A debauched Hollywood movie actor tries to piece together one wild night in Miami years earlier which remains a drug-induced blur, and soon finds out that some questions about his past are best left unanswered.
Mr. Devereaux is a powerful man. A man who handles billions of dollars every day. A man who controls the economic fate of nations. A man driven by a frenzied and unbridled sexual hunger. A ... See full summary »
A timid and mute seamstress goes insane after being attacked and raped twice in one day, in which she takes to the streets of New York City after dark and randomly shoots men with a .45 caliber pistol.
An artist slowly goes insane while struggling to pay his bills, work on his paintings, and care for his two female roommates, which leads him taking to the streets of New York after dark and randomly killing derelicts with a power drill.
In the 30's, in New York, the coffin of the leftist gangster Johnny Tempio is brought to the house of his older brother Ray for the wake of family and friends. Ray is a cold gangster that likes to read and is married to Jean. His brother Chez is a hot head that runs a bar and is married to Clara . Ray decides to revenge the murder of his younger brother and believes the gangster Gaspare is the one who killed Johnny. Meanwhile Chez has a breakdown with tragic consequences for the Tempio brothers.Written by
Claudio Carvalho, Rio de Janeiro, Brazil
One of the most underrated movies of the last ten years! Very subtle and intelligent with some unforgettable performances.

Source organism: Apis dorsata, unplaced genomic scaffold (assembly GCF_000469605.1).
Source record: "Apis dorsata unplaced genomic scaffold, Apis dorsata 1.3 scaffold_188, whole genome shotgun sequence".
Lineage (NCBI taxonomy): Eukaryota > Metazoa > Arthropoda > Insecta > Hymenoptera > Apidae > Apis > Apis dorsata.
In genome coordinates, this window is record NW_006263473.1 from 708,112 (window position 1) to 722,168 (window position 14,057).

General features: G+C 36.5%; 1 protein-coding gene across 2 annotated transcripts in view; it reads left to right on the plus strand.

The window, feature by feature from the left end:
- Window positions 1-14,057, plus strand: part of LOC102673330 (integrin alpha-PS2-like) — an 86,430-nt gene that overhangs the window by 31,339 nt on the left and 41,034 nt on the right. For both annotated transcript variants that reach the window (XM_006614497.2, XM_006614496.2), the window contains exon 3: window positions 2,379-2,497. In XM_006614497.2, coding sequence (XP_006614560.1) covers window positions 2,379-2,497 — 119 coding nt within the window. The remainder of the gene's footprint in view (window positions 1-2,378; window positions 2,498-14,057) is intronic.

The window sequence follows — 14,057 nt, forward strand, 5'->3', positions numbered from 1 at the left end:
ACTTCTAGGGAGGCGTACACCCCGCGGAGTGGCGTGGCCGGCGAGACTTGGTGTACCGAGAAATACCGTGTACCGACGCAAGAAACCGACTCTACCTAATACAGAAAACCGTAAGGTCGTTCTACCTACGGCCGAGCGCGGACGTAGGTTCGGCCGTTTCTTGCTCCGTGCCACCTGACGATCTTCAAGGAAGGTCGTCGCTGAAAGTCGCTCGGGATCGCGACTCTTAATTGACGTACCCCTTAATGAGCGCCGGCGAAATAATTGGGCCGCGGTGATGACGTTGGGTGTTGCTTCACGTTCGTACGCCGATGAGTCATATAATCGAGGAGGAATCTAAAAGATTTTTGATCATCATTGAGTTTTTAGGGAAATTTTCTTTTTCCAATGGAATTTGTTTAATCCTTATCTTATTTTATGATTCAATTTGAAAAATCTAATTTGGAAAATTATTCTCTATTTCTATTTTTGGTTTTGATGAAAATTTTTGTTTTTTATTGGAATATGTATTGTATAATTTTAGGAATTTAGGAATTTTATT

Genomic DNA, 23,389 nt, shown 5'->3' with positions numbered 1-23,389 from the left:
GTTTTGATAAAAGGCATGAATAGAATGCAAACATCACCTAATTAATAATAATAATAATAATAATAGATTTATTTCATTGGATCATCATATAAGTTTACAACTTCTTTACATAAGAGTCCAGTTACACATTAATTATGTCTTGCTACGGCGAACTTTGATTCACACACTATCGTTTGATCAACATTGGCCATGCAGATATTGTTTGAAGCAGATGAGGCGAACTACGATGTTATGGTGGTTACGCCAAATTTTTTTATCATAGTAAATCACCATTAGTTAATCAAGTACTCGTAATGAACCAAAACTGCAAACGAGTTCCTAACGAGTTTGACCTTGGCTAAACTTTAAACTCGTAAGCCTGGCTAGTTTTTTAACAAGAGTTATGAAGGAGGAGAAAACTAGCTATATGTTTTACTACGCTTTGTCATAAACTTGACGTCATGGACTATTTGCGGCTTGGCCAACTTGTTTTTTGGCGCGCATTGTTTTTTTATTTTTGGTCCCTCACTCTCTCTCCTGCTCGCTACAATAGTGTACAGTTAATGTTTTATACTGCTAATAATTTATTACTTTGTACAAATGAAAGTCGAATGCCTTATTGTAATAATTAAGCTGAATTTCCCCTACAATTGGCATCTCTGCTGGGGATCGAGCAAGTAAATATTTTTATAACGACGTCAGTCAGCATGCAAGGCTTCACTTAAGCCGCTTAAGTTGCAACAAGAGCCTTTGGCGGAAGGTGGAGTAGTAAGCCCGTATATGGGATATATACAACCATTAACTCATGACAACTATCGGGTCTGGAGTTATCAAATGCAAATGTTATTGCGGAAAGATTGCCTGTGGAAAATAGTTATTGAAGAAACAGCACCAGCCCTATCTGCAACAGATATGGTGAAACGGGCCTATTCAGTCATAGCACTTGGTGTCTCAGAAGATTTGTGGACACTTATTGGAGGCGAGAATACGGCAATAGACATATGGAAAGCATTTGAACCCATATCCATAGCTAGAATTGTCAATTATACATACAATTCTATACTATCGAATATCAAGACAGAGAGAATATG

Abel Ferrara is one of the most original and interesting directors in America movies. He is also one of the most uneven. The guy has made some garbage and some near masterpieces in his time, so you really have to judge each one of his movies on an individual basis. 'The Funeral' is an excellent movie, easily Ferrara's most overlooked effort, and one which doesn't deserve the obscurity it's been doomed to. It's almost as impressive as 'Bad Lieutenant' and 'The King Of New York', yet I very rarely hear it even mentioned. I really don't know why! The movie has one major stumbling block that the viewer must accept before they can begin to get on with watching. That is the casting of Christopher Walken ('The Dead Zone'), Chris Penn ('Reservoir Dogs') and Vincent Gallo ('Buffalo '66'). Three great actors sure, but playing blood brothers?! Also we see that the youngest brother Johnny (Gallo) is supposedly 22(!), and via flashback his two older siblings look only three, maybe four years older. This would make Ray (Walken) in his late twenties, which is absolutely ludicrous. However, if you can put this all to one side and not let it worry you then you will be pleasantly surprised. Some viewers complain that the movie is "slow", "boring" and that "nothing happens". I totally disagree. Of course if you think it's going to be a Mafia thriller or some kind of action movie you will be disappointed. But I thought it was fascinating and very involving. Walken is excellent as usual, Gallo doesn't have an awful lot of screen time but shows why he is one of the most charismatic and exciting actors around, and Chris Penn gives the best performance of his career. Penn alone is worth watching the movie for, he is just so damn good. The supporting cast is one of the best you'll see anywhere. The brother's women are played by Annabella Sciorra ('Cop Land'), Gretchen Moll ('Rounders') and Isabella Rossellini ('Blue Velvet'), and other familiar faces include the wonderful Benicio Del Toro ('The Usual Suspects'), The Sopranos' John Ventimiglia and (very briefly!) Edie Falco, and Ferrara regulars Victor Argo ('Taxi Driver') and Paul Hipp ('Teenage Caveman'). Also keep an eye out for David Patrick Kelly ('The Crow') as a left wing agitator. Every time I watch 'The Funeral' I appreciate it a little more. It's a very subtle and intelligent film that doesn't serve things up to you on a plate. I think it's one of the most underrated movies of the last ten years and I wholeheartedly recommend it. If this is your first experience of Abel Ferrara and you enjoy it, I suggest the moody 'The King Of New York' (also with Christopher Walken) next, then his powerful 'Bad Lieutenant' (Harvey Keitel) and his difficult but rewarding 'The Addiction' (Walken again). Those four movies are his best to date, and not to be missed.
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